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It was Pope Paul’s idea to preserve an Anglican heritage within the Catholic Church

An ex-Anglican jurisdiction was always taken seriously in Rome

By on Wednesday, 10 November 2010

Paul VI presents a 13th-century fresco of Christ to Dr Michael Ramsey, Archbishop of Canterbury, in 1966 (Photo: AP)

Paul VI presents a 13th-century fresco of Christ to Dr Michael Ramsey, Archbishop of Canterbury, in 1966 (Photo: AP)

Everyone, at the beginning of the week, was expecting an announcement from two Anglican bishops that they had resigned their episcopal office and that they would soon be received into the Catholic Church in preparation for joining the Ordinariate soon to be established; and we all knew that there were other bishops in the pipeline. But not many expected five in one go: unsurprisingly, it caused something of a stir, though not exactly jaw-dropping astonishment.

By now, the choreography of this process has become fairly clear. What is less understood is its nature. Some cradle Catholics still just don’t get it. Why do they want their own little enclave: if they want to be Catholics, why don’t they just join? What is this stuff about an Anglican “patrimony”? Isn’t that just what they want to get away from?
 
The first thing to say about the usage of Anglican “patrimony” is that it wasn’t coined by an Anglican, but by Pope Paul, in the days before the aspiration of an eventual corporate reunion of Canterbury and Rome (always, with the benefit of hindsight, an impossible dream) had been rudely shattered by the Anglicans’ unilateral decision fundamentally to redefine their orders in a way impossible for Catholics ever to accept.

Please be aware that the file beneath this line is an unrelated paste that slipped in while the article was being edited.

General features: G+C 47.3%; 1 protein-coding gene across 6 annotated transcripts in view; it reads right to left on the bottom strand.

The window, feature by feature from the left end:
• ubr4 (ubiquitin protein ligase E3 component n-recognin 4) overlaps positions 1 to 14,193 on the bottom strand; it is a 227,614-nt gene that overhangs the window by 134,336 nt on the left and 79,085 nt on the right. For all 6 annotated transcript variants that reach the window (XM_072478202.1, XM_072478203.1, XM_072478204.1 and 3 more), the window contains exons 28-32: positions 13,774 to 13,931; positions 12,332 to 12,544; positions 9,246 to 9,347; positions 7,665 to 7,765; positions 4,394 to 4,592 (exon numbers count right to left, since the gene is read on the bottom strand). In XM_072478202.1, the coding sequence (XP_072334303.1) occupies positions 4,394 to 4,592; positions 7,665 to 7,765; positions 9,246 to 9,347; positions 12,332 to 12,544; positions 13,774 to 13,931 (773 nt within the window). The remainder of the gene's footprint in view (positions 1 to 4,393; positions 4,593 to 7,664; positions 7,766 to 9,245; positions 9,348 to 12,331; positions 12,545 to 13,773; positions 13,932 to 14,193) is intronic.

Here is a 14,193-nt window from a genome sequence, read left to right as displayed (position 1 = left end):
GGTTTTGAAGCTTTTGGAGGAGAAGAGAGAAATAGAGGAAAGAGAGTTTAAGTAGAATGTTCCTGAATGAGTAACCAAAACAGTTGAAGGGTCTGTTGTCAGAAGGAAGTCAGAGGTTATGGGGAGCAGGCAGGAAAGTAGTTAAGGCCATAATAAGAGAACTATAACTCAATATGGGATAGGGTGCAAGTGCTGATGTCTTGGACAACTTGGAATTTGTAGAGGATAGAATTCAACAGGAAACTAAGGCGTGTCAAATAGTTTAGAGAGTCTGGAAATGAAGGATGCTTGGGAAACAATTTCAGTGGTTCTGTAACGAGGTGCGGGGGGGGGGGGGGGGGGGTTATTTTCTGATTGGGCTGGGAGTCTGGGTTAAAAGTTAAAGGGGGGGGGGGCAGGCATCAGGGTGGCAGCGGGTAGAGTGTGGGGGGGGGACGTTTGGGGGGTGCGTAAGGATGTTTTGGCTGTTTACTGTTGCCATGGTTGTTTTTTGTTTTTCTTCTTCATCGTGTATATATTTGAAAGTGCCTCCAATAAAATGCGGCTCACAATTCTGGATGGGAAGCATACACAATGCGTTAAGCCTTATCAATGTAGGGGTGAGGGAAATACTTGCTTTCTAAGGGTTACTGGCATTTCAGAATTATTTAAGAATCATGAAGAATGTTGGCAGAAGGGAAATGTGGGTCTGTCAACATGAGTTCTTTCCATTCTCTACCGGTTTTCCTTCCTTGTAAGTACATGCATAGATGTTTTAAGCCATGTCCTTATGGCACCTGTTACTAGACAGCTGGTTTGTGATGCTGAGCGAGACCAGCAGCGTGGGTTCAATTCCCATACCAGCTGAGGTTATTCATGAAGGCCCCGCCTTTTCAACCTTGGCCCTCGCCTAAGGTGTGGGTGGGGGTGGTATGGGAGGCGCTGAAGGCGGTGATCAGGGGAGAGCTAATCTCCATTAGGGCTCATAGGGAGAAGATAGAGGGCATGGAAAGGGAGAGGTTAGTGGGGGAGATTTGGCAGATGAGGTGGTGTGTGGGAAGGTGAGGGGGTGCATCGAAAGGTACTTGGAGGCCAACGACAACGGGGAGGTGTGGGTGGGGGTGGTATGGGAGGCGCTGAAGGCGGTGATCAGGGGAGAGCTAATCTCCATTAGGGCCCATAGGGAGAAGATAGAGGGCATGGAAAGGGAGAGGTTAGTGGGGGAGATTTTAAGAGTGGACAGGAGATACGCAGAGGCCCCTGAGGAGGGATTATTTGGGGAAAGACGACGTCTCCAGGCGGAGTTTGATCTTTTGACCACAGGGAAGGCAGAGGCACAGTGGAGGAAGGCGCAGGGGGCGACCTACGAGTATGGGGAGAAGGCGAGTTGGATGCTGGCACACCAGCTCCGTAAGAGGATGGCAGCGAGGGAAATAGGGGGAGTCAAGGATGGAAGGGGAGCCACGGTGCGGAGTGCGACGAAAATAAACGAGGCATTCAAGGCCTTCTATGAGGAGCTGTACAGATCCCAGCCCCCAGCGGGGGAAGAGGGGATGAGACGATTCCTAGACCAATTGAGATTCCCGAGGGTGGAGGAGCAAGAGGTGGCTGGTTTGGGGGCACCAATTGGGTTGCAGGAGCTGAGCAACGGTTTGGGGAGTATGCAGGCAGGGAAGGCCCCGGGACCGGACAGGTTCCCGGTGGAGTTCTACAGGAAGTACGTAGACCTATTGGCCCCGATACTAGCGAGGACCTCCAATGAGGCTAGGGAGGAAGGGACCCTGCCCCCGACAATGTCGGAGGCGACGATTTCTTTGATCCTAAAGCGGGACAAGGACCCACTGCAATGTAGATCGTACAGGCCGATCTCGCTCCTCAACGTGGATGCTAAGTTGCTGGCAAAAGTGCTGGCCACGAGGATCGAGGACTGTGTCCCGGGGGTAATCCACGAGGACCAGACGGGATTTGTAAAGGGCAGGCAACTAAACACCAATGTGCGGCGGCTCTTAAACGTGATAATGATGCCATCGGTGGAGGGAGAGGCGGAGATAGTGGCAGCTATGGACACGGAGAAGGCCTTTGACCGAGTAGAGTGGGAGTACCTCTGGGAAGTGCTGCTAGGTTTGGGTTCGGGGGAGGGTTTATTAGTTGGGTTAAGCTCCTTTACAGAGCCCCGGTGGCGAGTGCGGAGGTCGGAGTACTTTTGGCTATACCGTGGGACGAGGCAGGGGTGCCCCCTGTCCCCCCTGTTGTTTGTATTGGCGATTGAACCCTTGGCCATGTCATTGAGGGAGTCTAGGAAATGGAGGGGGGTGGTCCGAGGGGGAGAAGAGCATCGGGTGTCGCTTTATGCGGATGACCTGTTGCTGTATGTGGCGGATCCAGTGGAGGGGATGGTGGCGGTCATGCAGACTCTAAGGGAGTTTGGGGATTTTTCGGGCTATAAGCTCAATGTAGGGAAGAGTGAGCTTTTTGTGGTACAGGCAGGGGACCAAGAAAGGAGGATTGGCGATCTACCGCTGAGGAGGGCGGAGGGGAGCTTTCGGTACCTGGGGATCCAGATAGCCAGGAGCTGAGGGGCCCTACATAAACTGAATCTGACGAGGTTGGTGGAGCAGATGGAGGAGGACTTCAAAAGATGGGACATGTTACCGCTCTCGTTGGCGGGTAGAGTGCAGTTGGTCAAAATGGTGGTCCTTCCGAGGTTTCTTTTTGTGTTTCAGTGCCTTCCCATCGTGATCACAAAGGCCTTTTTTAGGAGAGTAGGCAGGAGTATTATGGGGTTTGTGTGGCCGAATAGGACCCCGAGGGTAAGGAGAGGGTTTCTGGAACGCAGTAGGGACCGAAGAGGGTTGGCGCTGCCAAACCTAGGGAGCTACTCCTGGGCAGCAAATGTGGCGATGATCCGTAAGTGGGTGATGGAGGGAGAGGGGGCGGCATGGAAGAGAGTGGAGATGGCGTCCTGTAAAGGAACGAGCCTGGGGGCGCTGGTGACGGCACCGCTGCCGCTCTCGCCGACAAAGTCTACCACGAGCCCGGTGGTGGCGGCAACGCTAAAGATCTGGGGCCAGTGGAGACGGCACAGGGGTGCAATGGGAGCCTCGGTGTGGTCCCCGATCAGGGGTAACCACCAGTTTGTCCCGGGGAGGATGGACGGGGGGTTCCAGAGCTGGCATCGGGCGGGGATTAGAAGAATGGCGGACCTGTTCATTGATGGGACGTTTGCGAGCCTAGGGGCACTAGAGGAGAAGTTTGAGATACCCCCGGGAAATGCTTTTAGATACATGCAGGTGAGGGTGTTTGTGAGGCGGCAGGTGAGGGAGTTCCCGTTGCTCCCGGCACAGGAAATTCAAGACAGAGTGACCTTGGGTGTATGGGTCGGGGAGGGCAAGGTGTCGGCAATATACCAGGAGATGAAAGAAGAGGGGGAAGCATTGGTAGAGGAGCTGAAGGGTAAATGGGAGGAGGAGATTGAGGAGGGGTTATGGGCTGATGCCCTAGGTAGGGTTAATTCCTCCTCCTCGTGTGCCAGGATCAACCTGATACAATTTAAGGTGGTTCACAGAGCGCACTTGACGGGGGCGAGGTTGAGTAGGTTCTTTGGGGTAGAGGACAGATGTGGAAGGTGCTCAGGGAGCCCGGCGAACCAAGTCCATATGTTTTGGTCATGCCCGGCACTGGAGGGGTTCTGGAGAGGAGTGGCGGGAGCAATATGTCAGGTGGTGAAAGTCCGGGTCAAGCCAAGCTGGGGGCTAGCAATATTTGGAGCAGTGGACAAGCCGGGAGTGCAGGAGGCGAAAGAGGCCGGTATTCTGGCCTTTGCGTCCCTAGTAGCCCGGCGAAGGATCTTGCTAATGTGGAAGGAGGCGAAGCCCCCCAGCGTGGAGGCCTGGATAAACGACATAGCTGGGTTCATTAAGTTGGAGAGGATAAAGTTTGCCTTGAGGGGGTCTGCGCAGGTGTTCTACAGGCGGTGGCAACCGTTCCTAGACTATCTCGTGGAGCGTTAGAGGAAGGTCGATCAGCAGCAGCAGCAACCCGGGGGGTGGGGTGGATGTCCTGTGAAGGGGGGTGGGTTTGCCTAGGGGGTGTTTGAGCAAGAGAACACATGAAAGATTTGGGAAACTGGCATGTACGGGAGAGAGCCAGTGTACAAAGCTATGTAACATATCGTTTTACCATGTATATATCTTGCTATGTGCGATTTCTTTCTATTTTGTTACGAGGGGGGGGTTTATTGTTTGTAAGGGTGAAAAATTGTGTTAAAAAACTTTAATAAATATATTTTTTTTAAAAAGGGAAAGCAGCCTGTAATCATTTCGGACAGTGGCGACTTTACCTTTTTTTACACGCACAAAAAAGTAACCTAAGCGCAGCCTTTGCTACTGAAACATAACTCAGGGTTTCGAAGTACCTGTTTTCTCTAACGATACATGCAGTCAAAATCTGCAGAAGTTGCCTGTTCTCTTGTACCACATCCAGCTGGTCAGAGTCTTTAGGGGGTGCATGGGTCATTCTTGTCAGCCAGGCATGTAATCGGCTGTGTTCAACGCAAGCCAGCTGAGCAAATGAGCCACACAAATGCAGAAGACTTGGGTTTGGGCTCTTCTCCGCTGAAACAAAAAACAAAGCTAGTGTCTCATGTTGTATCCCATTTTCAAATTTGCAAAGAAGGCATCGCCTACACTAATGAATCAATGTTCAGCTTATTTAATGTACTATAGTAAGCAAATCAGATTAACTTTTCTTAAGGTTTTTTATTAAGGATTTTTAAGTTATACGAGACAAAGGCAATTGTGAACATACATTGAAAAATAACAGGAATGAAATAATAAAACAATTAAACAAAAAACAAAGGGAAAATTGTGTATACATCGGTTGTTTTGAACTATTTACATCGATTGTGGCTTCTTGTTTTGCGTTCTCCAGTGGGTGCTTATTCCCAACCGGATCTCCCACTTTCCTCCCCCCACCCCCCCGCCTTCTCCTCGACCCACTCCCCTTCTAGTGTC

But in those days, the ordination of women seemed a very distant – and unlikely – possibility which many (I was one of them) chose to ignore. The way forward to reunion seemed to be open; the pace seemed to be quickening. At the beatification of the English and Welsh martyrs in 1970 (which offended many Anglicans at the time), Pope Paul went out of his way to make an overture to the Anglican tradition (of which he was a genuine admirer: he used to listen to LPs of Anglican church music in moments of relaxation). “There will,” he said, “be no seeking to lessen the legitimate prestige and usage due to the Anglican Church when the Roman Catholic Church … is able to embrace firmly her ever-beloved sister in the one authentic communion of the family of Christ…” He made it clear that what he called the “worthy patrimony” of Anglicanism would be preserved in a united Church. A few years later, he said that he believed that “these words of hope ‘The Anglican Church united not absorbed’ are no longer a mere dream”.